Chicagoland

Teaching students how to prepare for the future

By Michelle Martin | Staff writer
January 10, 2018

Teaching students how to prepare for the future

Eighth-graders at Queen of the Universe School receive the usual curriculum of math, language arts and religion. But this year, they are getting something more: help preparing for high school and beyond.
Diego Fernandez listens as students at Queen of the Universe School, 7130 S. Hamlin Ave., practice being interviewed with motivational speaker Jan Irwin Dec. 14. (Karen Callaway/Chicago Catholic)
Eighth-graders at Queen of the Universe School, 7130 S. Hamlin Ave., practice being interviewed by a panel with motivational speaker Jan Irwin on Dec. 14. The program addressed how to speak to an adult, manners, dress, and skills the students will need when they enter high school and college. (Karen Callaway/Chicago Catholic)
A student makes a point as eighth-graders at Queen of the Universe School, 7130 S. Hamlin Ave., practice being interviewed by a panel with motivational speaker Jan Irwin on Dec. 14. (Karen Callaway/Chicago Catholic)

Eighth-graders at Queen of the Universe School receive the usual curriculum of math, language arts and religion.

But this year, they are getting something more: help preparing for high school and beyond.

Motivational speaker Jan Irwin has been working with the students to help them learn to prioritize, manage their time, present themselves as candidates for scholarships and internships and to be comfortable in social situations with adults.

Principal Mary Porod said 100 percent of the students at the school, in Chicago’s West Lawn neighborhood, receive free breakfast and lunch, and she is working hard to build the enrollment with the help of the Big Shoulders Fund, the archdiocesan Caritas scholarship program and other organizations that offer financial assistance.

But no matter how well the students do at Queen of the Universe, they must be prepared to move on, Porod said. Many of them will need scholarship assistance to attend the high schools of their choice, she said.

“They need to know how to be successful,” she said. “We’ve got a good program, and people want our students, but they need to know how to market themselves. Life is not just what is going on right now.”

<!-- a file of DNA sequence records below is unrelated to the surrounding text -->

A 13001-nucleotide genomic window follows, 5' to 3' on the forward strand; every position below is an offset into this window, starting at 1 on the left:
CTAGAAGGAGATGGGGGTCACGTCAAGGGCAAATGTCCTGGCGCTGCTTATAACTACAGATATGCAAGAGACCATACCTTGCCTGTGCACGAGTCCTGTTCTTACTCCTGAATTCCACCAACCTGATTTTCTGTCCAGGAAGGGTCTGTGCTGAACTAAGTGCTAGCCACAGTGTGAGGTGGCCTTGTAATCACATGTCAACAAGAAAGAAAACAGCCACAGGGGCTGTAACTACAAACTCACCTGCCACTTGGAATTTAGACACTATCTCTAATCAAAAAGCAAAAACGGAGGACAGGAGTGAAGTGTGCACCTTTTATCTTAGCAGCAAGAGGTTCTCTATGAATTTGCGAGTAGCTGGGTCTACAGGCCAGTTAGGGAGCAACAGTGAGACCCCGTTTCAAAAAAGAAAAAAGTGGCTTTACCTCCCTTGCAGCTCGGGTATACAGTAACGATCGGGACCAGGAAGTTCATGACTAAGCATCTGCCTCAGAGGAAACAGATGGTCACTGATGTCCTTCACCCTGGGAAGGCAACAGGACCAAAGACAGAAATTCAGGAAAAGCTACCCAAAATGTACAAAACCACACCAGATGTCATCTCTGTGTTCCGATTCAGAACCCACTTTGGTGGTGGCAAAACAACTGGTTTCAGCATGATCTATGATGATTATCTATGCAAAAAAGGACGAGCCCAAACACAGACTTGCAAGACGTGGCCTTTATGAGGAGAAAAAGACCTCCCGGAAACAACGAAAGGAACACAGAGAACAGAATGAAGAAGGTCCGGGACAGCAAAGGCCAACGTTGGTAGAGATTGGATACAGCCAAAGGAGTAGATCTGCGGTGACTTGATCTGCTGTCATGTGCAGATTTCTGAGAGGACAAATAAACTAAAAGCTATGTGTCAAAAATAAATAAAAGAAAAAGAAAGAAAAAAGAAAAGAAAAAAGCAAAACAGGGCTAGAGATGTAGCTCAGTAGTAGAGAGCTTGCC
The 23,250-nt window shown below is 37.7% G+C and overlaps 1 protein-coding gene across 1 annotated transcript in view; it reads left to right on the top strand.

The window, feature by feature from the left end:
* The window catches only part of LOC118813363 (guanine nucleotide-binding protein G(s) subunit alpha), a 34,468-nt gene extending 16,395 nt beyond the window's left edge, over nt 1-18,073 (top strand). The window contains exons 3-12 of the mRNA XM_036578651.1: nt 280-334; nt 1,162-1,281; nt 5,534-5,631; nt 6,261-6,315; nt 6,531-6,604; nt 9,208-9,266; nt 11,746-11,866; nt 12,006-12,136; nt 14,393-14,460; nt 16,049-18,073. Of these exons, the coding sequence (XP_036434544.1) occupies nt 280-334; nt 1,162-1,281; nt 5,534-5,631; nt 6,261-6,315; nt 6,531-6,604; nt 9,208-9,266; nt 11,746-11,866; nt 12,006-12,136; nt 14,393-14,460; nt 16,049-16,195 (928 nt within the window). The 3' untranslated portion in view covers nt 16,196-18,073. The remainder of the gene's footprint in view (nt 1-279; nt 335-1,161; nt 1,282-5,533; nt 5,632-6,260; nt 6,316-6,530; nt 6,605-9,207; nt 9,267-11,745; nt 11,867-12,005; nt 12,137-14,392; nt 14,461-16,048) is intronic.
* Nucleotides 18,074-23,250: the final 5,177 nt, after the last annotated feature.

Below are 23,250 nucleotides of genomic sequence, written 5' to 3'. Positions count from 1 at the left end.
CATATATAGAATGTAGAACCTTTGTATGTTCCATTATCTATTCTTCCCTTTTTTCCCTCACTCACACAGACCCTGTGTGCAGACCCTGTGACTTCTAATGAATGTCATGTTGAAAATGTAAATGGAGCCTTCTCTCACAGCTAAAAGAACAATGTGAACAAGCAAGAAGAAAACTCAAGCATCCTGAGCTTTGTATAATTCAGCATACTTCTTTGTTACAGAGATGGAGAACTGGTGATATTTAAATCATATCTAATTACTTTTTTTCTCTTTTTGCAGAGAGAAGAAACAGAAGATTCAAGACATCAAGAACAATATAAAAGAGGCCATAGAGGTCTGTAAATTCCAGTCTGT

To help prepare, the eighth-graders spent a day in December with Irwin. Dressed in business-casual clothes, the students broke into pairs for a time to practice interviewing and being interviewed, with the partner asking the questions also holding up a hand mirror so the other students could see their posture and facial expressions while they answered.

Janel Anaya said the program was helpful because it gave her experience answering the kinds of questions interviewers ask.

“I won’t be as nervous because I’ve done it before,” Janel said.

“You don’t have to be scared of being yourself,” classmate Emily Ocampo said. “Share your smile.”

“I know what it takes to prepare,” said Christopher Castro. “To be confident, trust myself and not stutter.”

After the partner exercise, the students took turns acting as an interviewing committee and a scholarship or internship applicant, with Irwin coaching them to answer the question in complete sentences, to extend their answer if they could to contribute more favorable information, and to keep from volunteering information that might be seen as negative.

“Don’t give them a reason to not select you,” she told them.

Irwin has brought her program to dozens of Catholic schools in the Archdiocese of Chicago, as well as to many public schools. She said that when she goes to elementary schools to prepare students for high school, she wants the students to understand how fast those four years will go.

“You want to make the most of them,” she said. “You want to build the all-around balanced transcript, and build as much confidence as possible.” 

Topics:

  • catholic schools

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